Research limitations/implications

In a truly reflexive/recursive fashion, the very idea that first-person, arts-based narratives are seen, from a mainstream scientific point of view, as an insufficiently rigorous form of research is, itself, a research limitation. This highlights, perhaps ironically, the need for cybernetics to continue to pursue its own independent definitions and standards of research beyond the boundaries of mainstream science rather than limiting its own modes of inquiry in the name of “scientific legitimacy.”

Practical implications

A general uptake of the view presented here would expand the horizon of what might be considered legitimate, rigorous and valuable research in the field.

Social implications

The view presented here implies that many valuable contributions that SOC can make to society take place beyond the constraints of academic publication and within the realm of personal growth and social development.

Originality/value

The very clearly defined and “refocused” vision of SOC in this paper can be of substantial utility in developing a more robust, distinctive and concrete research agenda across this field.

Details

Kybernetes, vol. 49 no. 8
Type: Research Article
ISSN: 0368-492X

Keywords

To view the access options for this content please click here
Article
Publication date: 9 August 2011

Joanna Wlaszyn

The purpose of this paper is to explore current questions about metaphor, experience and aesthetic awareness that persist through the variations of critical approaches and…

Abstract

Purpose

The purpose of this paper is to explore current questions about metaphor, experience and aesthetic awareness that persist through the variations of critical approaches and projective research in architectural theory and practice.

Design/methodology/approach

Further considerations focus on the advanced technological possibilities which re‐invest the relations between principles of cybernetics and architecture.

Findings

The current between art and architecture is more than ever manifested in fields related to the computer sciences and its conceptual background: cybernetic sciences.

Originality/value

The paper re‐thinks the aesthetic value of architecture and architectural experience in this time of digital productivity.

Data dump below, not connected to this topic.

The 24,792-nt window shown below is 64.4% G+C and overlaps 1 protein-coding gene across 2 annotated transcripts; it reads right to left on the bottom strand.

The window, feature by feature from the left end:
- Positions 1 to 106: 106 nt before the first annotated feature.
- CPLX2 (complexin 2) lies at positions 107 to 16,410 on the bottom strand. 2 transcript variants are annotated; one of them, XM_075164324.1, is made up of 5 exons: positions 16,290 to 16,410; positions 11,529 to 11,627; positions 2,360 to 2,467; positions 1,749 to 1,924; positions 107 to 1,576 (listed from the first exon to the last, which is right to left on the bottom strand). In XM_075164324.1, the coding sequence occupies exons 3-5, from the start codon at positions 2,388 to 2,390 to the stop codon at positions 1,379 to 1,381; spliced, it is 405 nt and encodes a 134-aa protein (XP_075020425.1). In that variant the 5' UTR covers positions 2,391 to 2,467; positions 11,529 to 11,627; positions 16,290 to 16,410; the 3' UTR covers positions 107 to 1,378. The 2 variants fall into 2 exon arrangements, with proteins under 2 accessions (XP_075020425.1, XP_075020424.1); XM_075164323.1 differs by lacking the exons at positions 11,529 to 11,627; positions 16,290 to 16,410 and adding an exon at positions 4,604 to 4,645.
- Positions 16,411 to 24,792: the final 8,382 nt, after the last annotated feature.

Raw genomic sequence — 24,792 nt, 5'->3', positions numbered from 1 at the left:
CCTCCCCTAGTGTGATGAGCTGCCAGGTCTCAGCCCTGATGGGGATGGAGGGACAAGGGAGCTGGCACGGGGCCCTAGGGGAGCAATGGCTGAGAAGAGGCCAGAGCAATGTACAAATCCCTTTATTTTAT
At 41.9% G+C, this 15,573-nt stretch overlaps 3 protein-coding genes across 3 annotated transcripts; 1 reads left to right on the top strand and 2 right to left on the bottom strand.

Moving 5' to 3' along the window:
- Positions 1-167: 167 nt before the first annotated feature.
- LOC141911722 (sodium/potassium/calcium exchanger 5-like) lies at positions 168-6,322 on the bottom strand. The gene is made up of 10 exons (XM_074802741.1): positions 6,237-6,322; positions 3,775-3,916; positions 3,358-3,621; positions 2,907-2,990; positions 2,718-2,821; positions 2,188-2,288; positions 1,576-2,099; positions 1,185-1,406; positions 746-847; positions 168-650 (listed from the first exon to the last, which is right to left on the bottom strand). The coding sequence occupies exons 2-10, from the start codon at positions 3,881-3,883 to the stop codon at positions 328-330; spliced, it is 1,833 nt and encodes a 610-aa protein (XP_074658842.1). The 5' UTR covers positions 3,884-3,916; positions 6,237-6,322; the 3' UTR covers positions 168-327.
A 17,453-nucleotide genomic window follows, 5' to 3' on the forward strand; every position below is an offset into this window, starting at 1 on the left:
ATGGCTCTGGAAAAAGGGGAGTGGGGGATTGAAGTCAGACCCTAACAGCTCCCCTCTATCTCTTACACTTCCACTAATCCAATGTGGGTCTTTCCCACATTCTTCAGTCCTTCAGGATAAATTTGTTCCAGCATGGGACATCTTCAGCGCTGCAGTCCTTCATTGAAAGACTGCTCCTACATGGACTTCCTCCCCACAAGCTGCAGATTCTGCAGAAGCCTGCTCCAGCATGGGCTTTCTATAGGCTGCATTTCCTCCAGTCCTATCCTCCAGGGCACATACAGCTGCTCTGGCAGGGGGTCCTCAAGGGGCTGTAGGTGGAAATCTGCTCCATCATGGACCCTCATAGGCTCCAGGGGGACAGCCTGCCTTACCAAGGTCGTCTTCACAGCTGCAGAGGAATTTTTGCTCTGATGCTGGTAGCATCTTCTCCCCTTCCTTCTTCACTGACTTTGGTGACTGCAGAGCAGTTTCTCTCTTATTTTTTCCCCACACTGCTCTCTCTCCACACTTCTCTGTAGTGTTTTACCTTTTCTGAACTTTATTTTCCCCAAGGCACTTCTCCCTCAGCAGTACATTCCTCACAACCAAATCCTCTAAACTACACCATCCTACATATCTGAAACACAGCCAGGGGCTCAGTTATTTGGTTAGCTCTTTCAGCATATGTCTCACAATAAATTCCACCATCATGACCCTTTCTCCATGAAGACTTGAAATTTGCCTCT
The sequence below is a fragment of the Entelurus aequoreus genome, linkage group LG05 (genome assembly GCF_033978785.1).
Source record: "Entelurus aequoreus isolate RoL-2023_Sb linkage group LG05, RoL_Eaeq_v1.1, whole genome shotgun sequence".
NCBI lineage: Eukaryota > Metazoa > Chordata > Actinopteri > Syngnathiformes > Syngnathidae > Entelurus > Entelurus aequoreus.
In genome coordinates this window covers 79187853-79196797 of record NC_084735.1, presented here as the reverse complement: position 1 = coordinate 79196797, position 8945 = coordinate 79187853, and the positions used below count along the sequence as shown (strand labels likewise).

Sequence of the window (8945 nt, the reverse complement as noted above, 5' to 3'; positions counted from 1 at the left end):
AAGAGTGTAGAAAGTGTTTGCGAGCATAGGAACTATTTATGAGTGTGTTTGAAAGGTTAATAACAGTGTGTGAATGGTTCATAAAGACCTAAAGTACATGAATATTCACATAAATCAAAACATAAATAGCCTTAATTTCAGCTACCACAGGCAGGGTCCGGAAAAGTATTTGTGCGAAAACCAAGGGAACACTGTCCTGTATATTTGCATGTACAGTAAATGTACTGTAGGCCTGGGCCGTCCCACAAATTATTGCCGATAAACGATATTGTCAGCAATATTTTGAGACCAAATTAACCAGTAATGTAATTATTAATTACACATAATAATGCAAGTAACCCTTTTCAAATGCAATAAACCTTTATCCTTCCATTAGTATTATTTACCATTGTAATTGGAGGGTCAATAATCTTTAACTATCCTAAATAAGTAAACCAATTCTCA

Details

Kybernetes, vol. 40 no. 7/8
Type: Research Article
ISSN: 0368-492X

Keywords

To view the access options for this content please click here
Article
Publication date: 7 September 2015

Ranulph Glanville

The purpose of this paper is to justify the theme of the ASC 50th anniversary conference; to implement Mead’s cybernetics of cybernetics; and to establish cybernetics as…

Abstract

Purpose

The purpose of this paper is to justify the theme of the ASC 50th anniversary conference; to implement Mead’s cybernetics of cybernetics; and to establish cybernetics as “a way of acting” as well as Glasersfeld’s “a way of thinking”.

Design/methodology/approach

Examination of the implicit in Mead’s cybernetics of cybernetics and comparison with Foerster’s second order cybernetics, related to the central concept of circularity – that acting and understanding form a whole.

Findings

Mead’s cybernetics of cybernetics is more general than Foerster’s second order cybernetics; the advantages of working from the bottom up as well as (instead of) the top down.

Practical implications

Cybernetics is not just a study, but a way of acting. The author lives in cybernetics. If the author wish cybernetics to regain its former influence, the author should consider the way of living in cybernetics as an example that may attract others.

Originality/value

To return cybernetics to a subject that focuses on acting as well as understanding, and to point to effective ways of acting.

1 – 10 of 421